CHICAGO (AP) — Progressive Democrats celebrated two primary victories Wednesday, claiming the protests over George Floyd’s death and a renewed focus on racial and economic justice have given their candidates new momentum after some rough patches this year.
Michigan Rep. Rashida Tlaib, a member of the “squad” of four first-term congresswomen of color who have drawn attention for their liberal views and distaste for President Donald Trump, scored a convincing victory over Detroit City Council President Brenda Jones. Jones had criticized Tlaib as being too divisive. There also was a stunning win Tuesday by Black Lives Matter activist Cori Bush over longtime Rep. William Lacy Clay in a heavily Democratic St. Louis-area district.
Both Tlaib and Bush, who says she was beaten while protesting the death of Black 18-year-old Michael Brown by a white officer in Ferguson, Missouri in 2014, had support from multiple national progressive organizations. They have rejected corporate political action committee money and called for greater action on climate change, “Medicare for All” and more police accountability. They framed their victories as wins for working people and those who have taken to the streets in recent weeks to demand more than incremental change.
“We are at a turning point in this country as we face down unprecedented crises,” Bush said in a victory speech. “Y’all, we about to change the world.”
Beyond signaling momentum, the victories are giving progressives confidence about two upcoming tests. Next week, squad member Rep. Ilhan Omar of Minnesota will face a challenge from a well-funded opponent, Antone Melton-Meaux. On Sept. 1, progressive Alex Morse, the 31-year-old mayor of Holyoke, Massachusetts, will try to knock off Rep. Richard Neal, one of the most powerful House Democrats.
The year did not start out on such a positive note.
Sen. Bernie Sanders, a democratic socialist whose 2016 presidential bid mobilized progressives, dropped out of the Democratic presidential primary in April after a series of losses to former Vice President Joe Biden, an establishment candidate who said policies like Sanders’ Medicare for All went too far. In March, a party-backed favorite easily defeated a progressive hopeful in Texas’ Democratic Senate primary. Rep. Henry Cuellar, one of Congress’ most conservative Democrats and a top target of progressive groups such as Justice Democrats, also won his primary.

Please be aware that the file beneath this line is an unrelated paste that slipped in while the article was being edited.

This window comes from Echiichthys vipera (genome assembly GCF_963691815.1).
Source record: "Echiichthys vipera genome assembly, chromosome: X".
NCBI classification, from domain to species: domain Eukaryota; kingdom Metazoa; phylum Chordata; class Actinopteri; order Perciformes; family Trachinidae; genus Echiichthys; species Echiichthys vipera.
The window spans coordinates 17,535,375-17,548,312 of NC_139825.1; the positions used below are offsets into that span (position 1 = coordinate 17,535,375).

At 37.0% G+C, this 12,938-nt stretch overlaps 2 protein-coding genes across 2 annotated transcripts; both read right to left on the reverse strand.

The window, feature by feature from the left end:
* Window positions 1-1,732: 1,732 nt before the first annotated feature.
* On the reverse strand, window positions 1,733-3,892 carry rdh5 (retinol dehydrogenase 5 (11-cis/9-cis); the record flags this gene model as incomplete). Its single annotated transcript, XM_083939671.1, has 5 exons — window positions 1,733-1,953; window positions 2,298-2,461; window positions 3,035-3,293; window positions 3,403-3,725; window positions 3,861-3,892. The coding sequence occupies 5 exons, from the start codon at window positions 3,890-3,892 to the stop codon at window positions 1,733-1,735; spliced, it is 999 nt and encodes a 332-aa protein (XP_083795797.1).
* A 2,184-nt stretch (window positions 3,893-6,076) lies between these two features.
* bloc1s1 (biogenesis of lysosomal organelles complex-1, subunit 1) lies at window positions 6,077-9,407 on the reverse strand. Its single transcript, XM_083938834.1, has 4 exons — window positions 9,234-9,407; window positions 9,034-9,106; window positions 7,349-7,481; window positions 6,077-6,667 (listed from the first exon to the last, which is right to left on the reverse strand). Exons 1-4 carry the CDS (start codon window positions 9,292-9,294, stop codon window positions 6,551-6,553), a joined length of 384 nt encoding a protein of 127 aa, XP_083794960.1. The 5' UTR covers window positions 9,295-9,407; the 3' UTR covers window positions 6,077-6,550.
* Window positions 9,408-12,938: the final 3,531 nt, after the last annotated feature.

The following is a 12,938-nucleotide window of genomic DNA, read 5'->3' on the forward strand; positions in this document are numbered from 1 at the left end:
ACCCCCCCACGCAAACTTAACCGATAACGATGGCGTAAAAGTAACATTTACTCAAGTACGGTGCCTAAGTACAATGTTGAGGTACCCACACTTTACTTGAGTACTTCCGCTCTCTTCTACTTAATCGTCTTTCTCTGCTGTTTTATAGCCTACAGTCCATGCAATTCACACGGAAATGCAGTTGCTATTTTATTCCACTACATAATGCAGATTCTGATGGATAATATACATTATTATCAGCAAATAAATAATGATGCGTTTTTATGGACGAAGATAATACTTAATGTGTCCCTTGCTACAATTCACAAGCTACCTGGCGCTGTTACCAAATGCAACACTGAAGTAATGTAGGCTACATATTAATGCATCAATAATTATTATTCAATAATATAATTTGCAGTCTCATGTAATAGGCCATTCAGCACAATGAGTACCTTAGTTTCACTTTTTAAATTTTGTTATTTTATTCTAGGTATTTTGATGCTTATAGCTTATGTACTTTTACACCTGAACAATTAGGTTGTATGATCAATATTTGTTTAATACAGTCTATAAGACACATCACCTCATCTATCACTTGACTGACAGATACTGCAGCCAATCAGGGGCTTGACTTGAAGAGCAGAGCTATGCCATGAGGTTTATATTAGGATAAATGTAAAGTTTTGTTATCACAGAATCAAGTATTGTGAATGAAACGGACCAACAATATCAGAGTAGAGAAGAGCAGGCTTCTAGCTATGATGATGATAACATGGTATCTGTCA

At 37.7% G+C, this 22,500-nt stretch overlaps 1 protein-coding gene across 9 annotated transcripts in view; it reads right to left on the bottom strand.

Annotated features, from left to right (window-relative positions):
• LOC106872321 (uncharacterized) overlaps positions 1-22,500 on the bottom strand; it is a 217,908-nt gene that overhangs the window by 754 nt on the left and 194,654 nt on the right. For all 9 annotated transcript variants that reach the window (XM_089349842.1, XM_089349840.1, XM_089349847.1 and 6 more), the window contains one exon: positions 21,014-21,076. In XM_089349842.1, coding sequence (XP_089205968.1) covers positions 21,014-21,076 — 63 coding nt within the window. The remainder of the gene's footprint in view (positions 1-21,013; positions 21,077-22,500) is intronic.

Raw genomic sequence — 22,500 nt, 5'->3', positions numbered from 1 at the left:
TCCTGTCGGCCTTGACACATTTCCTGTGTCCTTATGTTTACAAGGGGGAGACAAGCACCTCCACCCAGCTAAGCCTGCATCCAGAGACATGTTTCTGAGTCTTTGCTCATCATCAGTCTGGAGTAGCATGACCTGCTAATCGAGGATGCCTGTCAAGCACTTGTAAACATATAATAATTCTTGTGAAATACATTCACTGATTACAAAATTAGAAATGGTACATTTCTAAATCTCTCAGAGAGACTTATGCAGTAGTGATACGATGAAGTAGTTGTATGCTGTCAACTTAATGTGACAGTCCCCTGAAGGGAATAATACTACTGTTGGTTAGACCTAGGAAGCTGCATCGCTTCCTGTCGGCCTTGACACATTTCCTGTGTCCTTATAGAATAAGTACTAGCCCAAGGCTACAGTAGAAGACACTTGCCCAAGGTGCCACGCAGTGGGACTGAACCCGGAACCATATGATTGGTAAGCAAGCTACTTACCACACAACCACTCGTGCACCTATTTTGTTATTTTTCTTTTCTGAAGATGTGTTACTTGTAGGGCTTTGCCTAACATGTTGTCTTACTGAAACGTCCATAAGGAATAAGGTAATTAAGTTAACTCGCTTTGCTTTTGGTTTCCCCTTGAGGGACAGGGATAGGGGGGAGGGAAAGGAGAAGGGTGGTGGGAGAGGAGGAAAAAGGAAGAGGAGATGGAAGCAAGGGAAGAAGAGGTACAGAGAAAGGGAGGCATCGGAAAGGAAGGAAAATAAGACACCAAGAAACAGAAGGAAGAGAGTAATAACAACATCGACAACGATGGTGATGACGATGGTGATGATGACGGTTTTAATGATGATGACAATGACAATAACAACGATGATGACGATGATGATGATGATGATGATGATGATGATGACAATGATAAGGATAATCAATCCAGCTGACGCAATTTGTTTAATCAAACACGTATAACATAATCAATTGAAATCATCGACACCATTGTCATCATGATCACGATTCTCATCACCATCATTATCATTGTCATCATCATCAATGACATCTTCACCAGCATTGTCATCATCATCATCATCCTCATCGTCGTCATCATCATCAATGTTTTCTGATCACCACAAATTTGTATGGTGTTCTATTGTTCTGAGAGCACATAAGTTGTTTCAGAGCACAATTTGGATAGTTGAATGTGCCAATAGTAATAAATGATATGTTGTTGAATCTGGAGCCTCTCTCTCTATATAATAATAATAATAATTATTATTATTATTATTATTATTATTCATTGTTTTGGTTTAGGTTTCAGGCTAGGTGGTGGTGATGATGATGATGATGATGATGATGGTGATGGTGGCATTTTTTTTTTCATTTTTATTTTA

But there were other notable triumphs, especially in the weeks after Floyd’s killing in Minneapolis in May sparked global protests.
Rep. Alexandria Ocasio-Cortez, another “squad” member whose 2018 win over a longtime incumbent made her a progressive icon, easily won her New York primary. Middle school principal Jamaal Bowman unseated veteran Rep. Eliot Engel for a Bronx-based seat.
In March, Marie Newman knocked off Illinois Rep. Dan Lipinski, an abortion opponent who compared progressive Democrats to a “tea party of the left.”
While progressives “are going to win some and lose some,” former Sanders campaign manager Faiz Shakir said progressive candidates and their ideals are becoming more popular, and forcing change within the party.
“Progressives are in the ascendancy within the Democratic party, there’s no doubt about it,” said Shakir, who is now an adviser to Sanders and to the political action committee Fight Corporate Monopolies, which ran ads blasting Clay for being too cozy with corporate America.
Waleed Shahid, spokesman for Justice Democrats, said Bush — who lost to Clay by 20 percentage points in 2018 — was aided this time by a much bigger coalition of progressive supporters and the increased popularity of the Black Lives Matter movement.
“The future of the Democrat party looks a lot more like the squad, and the squad is here to stay,” Shahid said.
In Detroit, Andrew Bryant said he voted for Tlaib because she has been outspoken on behalf of the city’s working class and poor, and especially against water service shut-offs for people unable to pay their bills. The 71-year-old said he’s among the many Black voters who have seen the Black Lives Matter movement against police brutality grow, and believe the time is now to show their power to enact change.
“We need to get out and vote our opinion,” he said while voting at a church on Detroit’s west side Tuesday morning. “It’s important for us as Black people because it seems we’ve been dealt the short stick … for the longest time, and it’s our turn to speak up and be represented.”
At an event Wednesday in St. Louis, Bush said that “we have to have people who are supporting and advocating for the everyday people,” and warned that members of Congress who are “just holding a seat but not affecting their communities” need to be targeted.
“Those are the ones that people will hopefully rise up and run against,” she said.
Associated Press writer Corey Williams in Detroit and Jim Salter in St. Louis contributed to this report.